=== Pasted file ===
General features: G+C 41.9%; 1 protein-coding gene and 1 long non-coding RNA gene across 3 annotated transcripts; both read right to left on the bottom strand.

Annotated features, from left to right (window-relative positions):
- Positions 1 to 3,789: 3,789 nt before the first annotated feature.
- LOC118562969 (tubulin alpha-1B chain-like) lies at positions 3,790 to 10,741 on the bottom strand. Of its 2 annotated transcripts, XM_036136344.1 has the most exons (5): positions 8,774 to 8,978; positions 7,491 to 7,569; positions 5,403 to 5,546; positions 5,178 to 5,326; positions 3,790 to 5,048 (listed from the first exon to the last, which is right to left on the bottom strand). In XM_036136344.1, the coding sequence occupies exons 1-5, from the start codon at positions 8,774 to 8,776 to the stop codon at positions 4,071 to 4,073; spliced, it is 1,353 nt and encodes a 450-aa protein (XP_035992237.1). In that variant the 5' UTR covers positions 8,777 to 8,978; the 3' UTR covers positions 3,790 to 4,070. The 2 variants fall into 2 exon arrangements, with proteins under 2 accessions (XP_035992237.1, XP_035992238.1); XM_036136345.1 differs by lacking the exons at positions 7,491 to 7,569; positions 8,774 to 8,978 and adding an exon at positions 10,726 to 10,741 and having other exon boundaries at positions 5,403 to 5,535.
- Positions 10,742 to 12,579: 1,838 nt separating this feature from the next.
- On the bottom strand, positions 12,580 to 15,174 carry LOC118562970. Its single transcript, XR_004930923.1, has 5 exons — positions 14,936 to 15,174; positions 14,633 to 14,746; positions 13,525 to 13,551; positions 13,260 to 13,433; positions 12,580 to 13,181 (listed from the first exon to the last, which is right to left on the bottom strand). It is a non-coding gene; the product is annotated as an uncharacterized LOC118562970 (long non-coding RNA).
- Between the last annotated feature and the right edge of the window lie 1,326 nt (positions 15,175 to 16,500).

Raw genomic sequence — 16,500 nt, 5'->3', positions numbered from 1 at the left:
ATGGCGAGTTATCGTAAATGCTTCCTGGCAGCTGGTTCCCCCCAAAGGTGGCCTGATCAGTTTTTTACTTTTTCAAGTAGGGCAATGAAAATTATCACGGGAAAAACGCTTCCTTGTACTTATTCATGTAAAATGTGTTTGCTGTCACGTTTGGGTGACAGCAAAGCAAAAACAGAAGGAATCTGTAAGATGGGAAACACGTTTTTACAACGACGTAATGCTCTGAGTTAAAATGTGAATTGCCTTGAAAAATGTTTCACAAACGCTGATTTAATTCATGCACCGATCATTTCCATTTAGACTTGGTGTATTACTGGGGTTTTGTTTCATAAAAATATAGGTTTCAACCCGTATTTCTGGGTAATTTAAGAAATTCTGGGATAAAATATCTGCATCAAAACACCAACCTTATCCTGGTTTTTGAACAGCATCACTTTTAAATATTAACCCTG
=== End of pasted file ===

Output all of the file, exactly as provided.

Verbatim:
General features: G+C 41.9%; 1 protein-coding gene and 1 long non-coding RNA gene across 3 annotated transcripts; both read right to left on the bottom strand.

Annotated features, from left to right (window-relative positions):
- Positions 1 to 3,789: 3,789 nt before the first annotated feature.
- LOC118562969 (tubulin alpha-1B chain-like) lies at positions 3,790 to 10,741 on the bottom strand. Of its 2 annotated transcripts, XM_036136344.1 has the most exons (5): positions 8,774 to 8,978; positions 7,491 to 7,569; positions 5,403 to 5,546; positions 5,178 to 5,326; positions 3,790 to 5,048 (listed from the first exon to the last, which is right to left on the bottom strand). In XM_036136344.1, the coding sequence occupies exons 1-5, from the start codon at positions 8,774 to 8,776 to the stop codon at positions 4,071 to 4,073; spliced, it is 1,353 nt and encodes a 450-aa protein (XP_035992237.1). In that variant the 5' UTR covers positions 8,777 to 8,978; the 3' UTR covers positions 3,790 to 4,070. The 2 variants fall into 2 exon arrangements, with proteins under 2 accessions (XP_035992237.1, XP_035992238.1); XM_036136345.1 differs by lacking the exons at positions 7,491 to 7,569; positions 8,774 to 8,978 and adding an exon at positions 10,726 to 10,741 and having other exon boundaries at positions 5,403 to 5,535.
- Positions 10,742 to 12,579: 1,838 nt separating this feature from the next.
- On the bottom strand, positions 12,580 to 15,174 carry LOC118562970. Its single transcript, XR_004930923.1, has 5 exons — positions 14,936 to 15,174; positions 14,633 to 14,746; positions 13,525 to 13,551; positions 13,260 to 13,433; positions 12,580 to 13,181 (listed from the first exon to the last, which is right to left on the bottom strand). It is a non-coding gene; the product is annotated as an uncharacterized LOC118562970 (long non-coding RNA).
- Between the last annotated feature and the right edge of the window lie 1,326 nt (positions 15,175 to 16,500).

Raw genomic sequence — 16,500 nt, 5'->3', positions numbered from 1 at the left:
ATGGCGAGTTATCGTAAATGCTTCCTGGCAGCTGGTTCCCCCCAAAGGTGGCCTGATCAGTTTTTTACTTTTTCAAGTAGGGCAATGAAAATTATCACGGGAAAAACGCTTCCTTGTACTTATTCATGTAAAATGTGTTTGCTGTCACGTTTGGGTGACAGCAAAGCAAAAACAGAAGGAATCTGTAAGATGGGAAACACGTTTTTACAACGACGTAATGCTCTGAGTTAAAATGTGAATTGCCTTGAAAAATGTTTCACAAACGCTGATTTAATTCATGCACCGATCATTTCCATTTAGACTTGGTGTATTACTGGGGTTTTGTTTCATAAAAATATAGGTTTCAACCCGTATTTCTGGGTAATTTAAGAAATTCTGGGATAAAATATCTGCATCAAAACACCAACCTTATCCTGGTTTTTGAACAGCATCACTTTTAAATATTAACCCTG